Saturday, August 21, 2010

Hindsight Bias

Hello again, friends. Well, I'm not back in New York yet, but fortunately, I have uncovered another thing that I learned in New York. How exciting to be writing again.

But before I talk about what I learned in New York, I need to talk about something I learned in San Luis Obispo. It's called the hindsight bias. It's a psychological phenomenon that makes you think you always knew something when you just learned it. For example, right now you may be thinking "Yeah, I knew that people think they always knew stuff that when they just learn it." Ha! That's the hindsight bias about the hindsight bias. How meta.

With that little tidbit on our mind grapes, let's proceed to what I did learn in New York.

I suppose I'll begin with the story that made me realize I had just learned something in New York that I thought I had always known. I was on BART riding back to the 'burbs, when I tall man who--though not particularly impressive physically-- wore toughness on his face, began rambling some utter nonsense and commenting that if we could translate what he said we were truly gifted. He then, of course, decided to flirt with all of the young women on the train. Enter the second character of our story: a man with the head of Justin Timberlake (circa 2000) and the arms of Arnold Schwarzenegger (circa 1987). Apparently he didn't think the first guy should talk to strangers.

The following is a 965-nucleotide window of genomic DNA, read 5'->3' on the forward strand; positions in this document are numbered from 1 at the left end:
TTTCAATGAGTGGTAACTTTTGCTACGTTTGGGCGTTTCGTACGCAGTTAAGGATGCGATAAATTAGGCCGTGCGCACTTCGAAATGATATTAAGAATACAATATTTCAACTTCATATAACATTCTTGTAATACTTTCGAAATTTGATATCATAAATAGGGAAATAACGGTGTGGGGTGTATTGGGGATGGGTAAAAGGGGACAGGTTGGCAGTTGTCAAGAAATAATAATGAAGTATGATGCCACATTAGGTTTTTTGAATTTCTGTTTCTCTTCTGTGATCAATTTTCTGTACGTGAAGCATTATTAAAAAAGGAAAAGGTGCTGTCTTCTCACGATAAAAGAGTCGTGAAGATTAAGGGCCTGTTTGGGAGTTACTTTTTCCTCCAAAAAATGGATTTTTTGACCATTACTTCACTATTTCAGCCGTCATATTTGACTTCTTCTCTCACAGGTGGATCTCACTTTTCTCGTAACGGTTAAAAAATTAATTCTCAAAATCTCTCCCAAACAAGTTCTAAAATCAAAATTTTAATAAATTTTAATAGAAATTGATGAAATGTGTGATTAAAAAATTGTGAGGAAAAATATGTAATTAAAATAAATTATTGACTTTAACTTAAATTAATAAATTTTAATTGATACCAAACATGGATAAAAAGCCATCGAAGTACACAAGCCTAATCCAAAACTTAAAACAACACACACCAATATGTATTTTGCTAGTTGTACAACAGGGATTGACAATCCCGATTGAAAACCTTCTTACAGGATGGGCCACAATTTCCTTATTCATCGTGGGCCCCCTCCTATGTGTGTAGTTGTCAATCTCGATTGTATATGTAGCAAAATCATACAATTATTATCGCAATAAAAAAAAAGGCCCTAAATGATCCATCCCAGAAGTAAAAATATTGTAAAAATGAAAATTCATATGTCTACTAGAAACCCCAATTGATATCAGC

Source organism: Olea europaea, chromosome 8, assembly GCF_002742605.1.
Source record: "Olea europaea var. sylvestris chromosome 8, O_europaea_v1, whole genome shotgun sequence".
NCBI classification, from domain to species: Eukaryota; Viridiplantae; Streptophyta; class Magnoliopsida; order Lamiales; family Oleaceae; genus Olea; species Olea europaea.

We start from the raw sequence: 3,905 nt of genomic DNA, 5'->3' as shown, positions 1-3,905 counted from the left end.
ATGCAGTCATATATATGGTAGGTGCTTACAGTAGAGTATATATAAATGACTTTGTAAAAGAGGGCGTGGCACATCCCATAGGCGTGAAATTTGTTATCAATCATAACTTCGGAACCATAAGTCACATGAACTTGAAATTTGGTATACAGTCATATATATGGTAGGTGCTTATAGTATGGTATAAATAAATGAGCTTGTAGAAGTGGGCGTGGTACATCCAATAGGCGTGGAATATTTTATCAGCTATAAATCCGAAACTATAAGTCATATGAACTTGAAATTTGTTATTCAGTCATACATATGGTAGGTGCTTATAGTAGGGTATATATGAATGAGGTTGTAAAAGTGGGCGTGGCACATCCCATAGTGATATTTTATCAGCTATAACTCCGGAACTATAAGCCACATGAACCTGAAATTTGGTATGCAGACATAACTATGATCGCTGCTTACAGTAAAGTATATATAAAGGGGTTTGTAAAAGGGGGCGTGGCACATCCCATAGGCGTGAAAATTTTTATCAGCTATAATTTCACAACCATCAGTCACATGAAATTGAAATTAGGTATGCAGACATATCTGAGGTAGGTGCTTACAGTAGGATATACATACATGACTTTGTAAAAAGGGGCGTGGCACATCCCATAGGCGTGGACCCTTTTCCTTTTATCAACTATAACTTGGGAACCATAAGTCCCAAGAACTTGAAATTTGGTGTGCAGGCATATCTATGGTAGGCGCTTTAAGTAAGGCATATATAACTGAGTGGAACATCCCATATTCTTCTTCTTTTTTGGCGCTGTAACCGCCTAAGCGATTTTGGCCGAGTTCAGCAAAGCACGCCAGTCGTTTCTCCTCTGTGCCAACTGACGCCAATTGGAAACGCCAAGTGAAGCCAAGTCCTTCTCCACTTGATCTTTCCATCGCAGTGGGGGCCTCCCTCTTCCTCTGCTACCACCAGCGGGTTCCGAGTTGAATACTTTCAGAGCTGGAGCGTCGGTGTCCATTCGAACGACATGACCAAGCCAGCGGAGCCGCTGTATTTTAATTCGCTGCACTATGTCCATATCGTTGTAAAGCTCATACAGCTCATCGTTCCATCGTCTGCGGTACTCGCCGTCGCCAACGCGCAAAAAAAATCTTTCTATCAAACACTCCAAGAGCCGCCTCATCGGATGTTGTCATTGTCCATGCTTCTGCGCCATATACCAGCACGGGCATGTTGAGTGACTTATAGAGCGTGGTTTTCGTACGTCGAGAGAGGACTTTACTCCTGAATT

As we waited at the Castro Valley station, their disagreement escalated from a polite "move along" to a "Dude, I'm a boxer, do you seriously want to step outside?" Thankfully for those of us who are not into watching grown men hit each other (okay, without pads at least), the incident ended without violence. Then the second guy commented to me that he couldn't believe that guy. Who could believe that some random guy would start talking to everyone on the train and spouting nonsense?

Um... anyone who has been on a train in New York. Ever.

See, I assumed that I had always known that people are crazy and that crazy people harass people on trains. But perhaps that's not actually the case. I guess that's something I learned in New York. The hindsight bias strikes again.

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